Preparing for the worst – Philanthropic responses to international disasters

Jessie Krafft and Brooks Reed

To fully leverage the generosity of philanthropists across the US, an effective philanthropic response to international disasters depends on making long-term, meaningful commitments to build resilience in charities and communities worldwide

Increasingly, individual donors, foundations and corporations in the US are responding to sudden needs caused by disasters and crises by opening their wallets and giving to support relief efforts. This became a strong trend during Covid-19. In a CAF America-administered survey of 73 Fortune 100 and 500 companies in August 2020, 97 per cent of respondents confirmed that their philanthropic strategies shifted because of the pandemic. More recently, we have seen our donors build on their work responding to Covid to address recent climate-based disasters: relief for the flooding in Pakistan, grants for organisations combating the drought-driven food crisis in the Horn of Africa, and most recently the devastation caused by Hurricane Ian in southeast Florida.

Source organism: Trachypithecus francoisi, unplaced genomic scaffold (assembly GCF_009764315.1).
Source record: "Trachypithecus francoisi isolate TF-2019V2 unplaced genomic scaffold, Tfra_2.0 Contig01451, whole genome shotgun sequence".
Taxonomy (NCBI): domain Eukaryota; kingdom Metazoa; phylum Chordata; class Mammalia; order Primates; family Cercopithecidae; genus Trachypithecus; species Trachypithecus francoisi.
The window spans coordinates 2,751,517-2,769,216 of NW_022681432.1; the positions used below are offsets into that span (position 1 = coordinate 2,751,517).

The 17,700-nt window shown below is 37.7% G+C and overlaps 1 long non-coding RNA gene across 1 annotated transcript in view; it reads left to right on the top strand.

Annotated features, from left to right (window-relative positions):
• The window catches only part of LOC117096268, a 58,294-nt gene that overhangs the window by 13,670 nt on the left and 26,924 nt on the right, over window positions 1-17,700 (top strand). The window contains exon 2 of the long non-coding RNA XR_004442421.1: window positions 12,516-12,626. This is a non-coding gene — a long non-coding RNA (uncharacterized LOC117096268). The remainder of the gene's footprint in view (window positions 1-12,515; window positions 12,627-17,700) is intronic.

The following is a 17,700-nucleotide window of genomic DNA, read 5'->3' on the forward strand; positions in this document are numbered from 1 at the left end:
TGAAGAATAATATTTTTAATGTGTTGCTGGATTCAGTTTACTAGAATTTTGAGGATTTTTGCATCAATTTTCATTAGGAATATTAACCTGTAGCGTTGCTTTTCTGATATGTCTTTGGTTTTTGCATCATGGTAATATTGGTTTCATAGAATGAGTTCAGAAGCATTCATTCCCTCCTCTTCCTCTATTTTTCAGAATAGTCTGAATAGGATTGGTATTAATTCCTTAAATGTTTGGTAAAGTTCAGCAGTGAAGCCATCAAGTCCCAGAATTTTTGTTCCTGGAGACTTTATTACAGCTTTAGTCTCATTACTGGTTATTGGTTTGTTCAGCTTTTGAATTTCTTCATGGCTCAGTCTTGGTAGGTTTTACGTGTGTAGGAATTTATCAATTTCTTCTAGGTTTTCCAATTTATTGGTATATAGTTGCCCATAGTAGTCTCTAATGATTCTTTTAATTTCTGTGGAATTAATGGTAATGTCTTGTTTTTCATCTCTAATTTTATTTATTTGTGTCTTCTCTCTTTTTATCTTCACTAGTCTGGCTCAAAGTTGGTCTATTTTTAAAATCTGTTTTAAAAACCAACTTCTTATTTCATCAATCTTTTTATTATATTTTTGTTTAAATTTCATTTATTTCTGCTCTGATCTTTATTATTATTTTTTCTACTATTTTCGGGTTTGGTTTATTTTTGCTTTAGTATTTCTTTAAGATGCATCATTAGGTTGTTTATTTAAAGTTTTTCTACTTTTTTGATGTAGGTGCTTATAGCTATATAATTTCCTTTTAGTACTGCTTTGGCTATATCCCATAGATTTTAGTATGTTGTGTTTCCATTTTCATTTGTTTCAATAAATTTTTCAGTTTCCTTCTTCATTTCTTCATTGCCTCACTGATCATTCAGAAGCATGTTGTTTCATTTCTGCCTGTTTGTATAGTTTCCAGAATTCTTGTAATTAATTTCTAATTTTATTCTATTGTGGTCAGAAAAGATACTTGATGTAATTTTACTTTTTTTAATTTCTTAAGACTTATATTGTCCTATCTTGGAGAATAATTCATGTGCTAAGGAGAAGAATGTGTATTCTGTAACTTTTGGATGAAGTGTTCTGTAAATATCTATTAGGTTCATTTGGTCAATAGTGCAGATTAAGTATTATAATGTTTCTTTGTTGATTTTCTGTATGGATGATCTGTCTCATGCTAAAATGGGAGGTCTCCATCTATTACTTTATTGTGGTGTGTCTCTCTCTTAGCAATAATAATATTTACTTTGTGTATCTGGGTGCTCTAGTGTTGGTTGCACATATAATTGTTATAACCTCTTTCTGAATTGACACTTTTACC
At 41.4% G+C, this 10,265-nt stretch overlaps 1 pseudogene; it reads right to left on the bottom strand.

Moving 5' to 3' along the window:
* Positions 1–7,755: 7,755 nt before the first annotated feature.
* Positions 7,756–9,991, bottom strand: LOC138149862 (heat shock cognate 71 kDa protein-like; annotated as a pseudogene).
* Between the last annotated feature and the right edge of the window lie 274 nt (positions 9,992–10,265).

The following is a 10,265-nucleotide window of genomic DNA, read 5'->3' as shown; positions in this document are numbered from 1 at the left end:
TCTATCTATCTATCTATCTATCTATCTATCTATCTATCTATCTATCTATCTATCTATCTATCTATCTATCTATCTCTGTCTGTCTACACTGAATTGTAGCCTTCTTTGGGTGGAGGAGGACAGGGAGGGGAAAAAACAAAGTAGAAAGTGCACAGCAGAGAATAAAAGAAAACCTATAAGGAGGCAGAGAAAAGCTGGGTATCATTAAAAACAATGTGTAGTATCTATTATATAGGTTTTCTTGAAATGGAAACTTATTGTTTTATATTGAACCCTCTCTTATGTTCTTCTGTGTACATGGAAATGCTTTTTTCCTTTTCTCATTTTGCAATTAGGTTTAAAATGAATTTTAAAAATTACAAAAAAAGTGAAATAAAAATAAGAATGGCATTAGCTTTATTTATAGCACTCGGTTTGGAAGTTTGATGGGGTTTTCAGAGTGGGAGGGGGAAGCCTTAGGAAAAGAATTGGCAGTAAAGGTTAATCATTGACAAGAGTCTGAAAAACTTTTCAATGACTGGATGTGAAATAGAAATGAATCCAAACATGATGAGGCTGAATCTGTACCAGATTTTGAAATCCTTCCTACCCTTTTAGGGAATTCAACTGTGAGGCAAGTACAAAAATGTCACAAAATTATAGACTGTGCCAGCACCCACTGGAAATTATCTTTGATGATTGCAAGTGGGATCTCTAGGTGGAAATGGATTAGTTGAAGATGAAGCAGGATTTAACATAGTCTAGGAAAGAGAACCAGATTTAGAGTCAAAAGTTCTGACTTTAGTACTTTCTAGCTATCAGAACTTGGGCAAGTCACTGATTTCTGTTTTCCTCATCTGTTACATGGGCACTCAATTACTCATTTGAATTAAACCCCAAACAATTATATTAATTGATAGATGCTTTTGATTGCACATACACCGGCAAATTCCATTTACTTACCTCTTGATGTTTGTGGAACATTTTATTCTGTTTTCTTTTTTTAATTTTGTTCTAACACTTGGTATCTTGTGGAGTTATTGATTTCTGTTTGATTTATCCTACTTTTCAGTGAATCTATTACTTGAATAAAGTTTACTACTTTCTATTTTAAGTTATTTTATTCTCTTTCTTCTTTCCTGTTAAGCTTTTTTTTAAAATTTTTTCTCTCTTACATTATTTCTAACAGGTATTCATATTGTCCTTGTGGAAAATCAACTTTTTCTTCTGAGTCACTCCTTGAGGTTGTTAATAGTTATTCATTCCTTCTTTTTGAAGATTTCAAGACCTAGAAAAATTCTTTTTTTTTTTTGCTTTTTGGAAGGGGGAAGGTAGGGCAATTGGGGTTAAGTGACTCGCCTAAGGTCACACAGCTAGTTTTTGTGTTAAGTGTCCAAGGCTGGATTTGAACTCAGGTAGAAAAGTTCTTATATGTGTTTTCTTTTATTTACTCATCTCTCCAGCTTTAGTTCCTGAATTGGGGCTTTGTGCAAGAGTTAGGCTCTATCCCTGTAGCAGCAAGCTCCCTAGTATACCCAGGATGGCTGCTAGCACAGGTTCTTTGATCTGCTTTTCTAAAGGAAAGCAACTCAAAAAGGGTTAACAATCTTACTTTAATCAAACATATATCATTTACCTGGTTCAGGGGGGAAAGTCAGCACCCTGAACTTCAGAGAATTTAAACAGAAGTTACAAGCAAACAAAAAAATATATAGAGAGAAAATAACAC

Mobile homes destroyed by Hurricane Ian in Fort Myers, Florida. Credit: Felix Mizioznikov/Shutterstock

Overall, the strengthening of donor responses to disasters around the world has been a bold statement of our country’s philanthropic values; however, on the whole they remain reactive and remedial. In many cases the lack of preparation or strategy for disaster philanthropy leads to rushed responses that consume huge amounts of resources. And as the risk of natural disasters increases due to global warming, we cannot afford to be solely reactive in the face of imminently predictable crises. A more proactive, strategic approach is required to meet the future needs of vulnerable people around the world. This type of philanthropic planning rests on three core principles: choosing place-based grantmaking; making a long-term commitment; and investing in resilience.

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